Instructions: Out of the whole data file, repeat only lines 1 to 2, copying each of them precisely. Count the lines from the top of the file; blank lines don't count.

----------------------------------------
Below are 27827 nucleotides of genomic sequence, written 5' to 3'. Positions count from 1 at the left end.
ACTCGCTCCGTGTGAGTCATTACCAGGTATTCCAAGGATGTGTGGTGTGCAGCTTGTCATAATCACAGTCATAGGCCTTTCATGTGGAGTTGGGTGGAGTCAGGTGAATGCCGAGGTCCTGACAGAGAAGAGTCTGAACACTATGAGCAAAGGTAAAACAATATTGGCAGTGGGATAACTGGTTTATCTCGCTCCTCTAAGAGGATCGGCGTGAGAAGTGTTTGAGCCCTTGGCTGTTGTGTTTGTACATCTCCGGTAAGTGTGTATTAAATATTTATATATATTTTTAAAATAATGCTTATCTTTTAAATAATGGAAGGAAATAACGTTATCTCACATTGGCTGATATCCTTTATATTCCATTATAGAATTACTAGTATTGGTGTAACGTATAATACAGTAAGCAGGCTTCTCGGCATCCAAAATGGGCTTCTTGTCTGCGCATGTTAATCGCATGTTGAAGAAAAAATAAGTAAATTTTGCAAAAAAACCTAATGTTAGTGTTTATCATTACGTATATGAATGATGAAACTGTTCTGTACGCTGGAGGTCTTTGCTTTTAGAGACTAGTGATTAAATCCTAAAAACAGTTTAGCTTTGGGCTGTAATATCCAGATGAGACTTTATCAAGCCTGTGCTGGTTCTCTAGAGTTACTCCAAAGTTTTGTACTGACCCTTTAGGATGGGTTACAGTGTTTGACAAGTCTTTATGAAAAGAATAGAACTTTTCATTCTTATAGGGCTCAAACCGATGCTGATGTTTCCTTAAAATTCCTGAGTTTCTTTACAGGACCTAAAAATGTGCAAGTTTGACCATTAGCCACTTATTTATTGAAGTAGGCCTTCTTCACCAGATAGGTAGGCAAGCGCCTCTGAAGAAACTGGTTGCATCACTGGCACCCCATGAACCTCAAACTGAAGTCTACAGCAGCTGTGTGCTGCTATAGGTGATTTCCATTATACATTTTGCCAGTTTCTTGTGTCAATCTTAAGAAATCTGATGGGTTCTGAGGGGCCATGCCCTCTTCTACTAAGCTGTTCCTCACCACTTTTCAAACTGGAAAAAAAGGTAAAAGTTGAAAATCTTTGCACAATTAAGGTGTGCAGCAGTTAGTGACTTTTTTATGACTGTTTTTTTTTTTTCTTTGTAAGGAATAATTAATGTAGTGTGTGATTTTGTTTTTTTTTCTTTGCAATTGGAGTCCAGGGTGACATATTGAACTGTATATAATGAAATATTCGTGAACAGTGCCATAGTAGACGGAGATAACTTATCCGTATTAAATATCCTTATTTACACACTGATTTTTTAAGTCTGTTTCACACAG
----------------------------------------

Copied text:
Below are 27827 nucleotides of genomic sequence, written 5' to 3'. Positions count from 1 at the left end.
ACTCGCTCCGTGTGAGTCATTACCAGGTATTCCAAGGATGTGTGGTGTGCAGCTTGTCATAATCACAGTCATAGGCCTTTCATGTGGAGTTGGGTGGAGTCAGGTGAATGCCGAGGTCCTGACAGAGAAGAGTCTGAACACTATGAGCAAAGGTAAAACAATATTGGCAGTGGGATAACTGGTTTATCTCGCTCCTCTAAGAGGATCGGCGTGAGAAGTGTTTGAGCCCTTGGCTGTTGTGTTTGTACATCTCCGGTAAGTGTGTATTAAATATTTATATATATTTTTAAAATAATGCTTATCTTTTAAATAATGGAAGGAAATAACGTTATCTCACATTGGCTGATATCCTTTATATTCCATTATAGAATTACTAGTATTGGTGTAACGTATAATACAGTAAGCAGGCTTCTCGGCATCCAAAATGGGCTTCTTGTCTGCGCATGTTAATCGCATGTTGAAGAAAAAATAAGTAAATTTTGCAAAAAAACCTAATGTTAGTGTTTATCATTACGTATATGAATGATGAAACTGTTCTGTACGCTGGAGGTCTTTGCTTTTAGAGACTAGTGATTAAATCCTAAAAACAGTTTAGCTTTGGGCTGTAATATCCAGATGAGACTTTATCAAGCCTGTGCTGGTTCTCTAGAGTTACTCCAAAGTTTTGTACTGACCCTTTAGGATGGGTTACAGTGTTTGACAAGTCTTTATGAAAAGAATAGAACTTTTCATTCTTATAGGGCTCAAACCGATGCTGATGTTTCCTTAAAATTCCTGAGTTTCTTTACAGGACCTAAAAATGTGCAAGTTTGACCATTAGCCACTTATTTATTGAAGTAGGCCTTCTTCACCAGATAGGTAGGCAAGCGCCTCTGAAGAAACTGGTTGCATCACTGGCACCCCATGAACCTCAAACTGAAGTCTACAGCAGCTGTGTGCTGCTATAGGTGATTTCCATTATACATTTTGCCAGTTTCTTGTGTCAATCTTAAGAAATCTGATGGGTTCTGAGGGGCCATGCCCTCTTCTACTAAGCTGTTCCTCACCACTTTTCAAACTGGAAAAAAAGGTAAAAGTTGAAAATCTTTGCACAATTAAGGTGTGCAGCAGTTAGTGACTTTTTTATGACTGTTTTTTTTTTTTCTTTGTAAGGAATAATTAATGTAGTGTGTGATTTTGTTTTTTTTTCTTTGCAATTGGAGTCCAGGGTGACATATTGAACTGTATATAATGAAATATTCGTGAACAGTGCCATAGTAGACGGAGATAACTTATCCGTATTAAATATCCTTATTTACACACTGATTTTTTAAGTCTGTTTCACACAG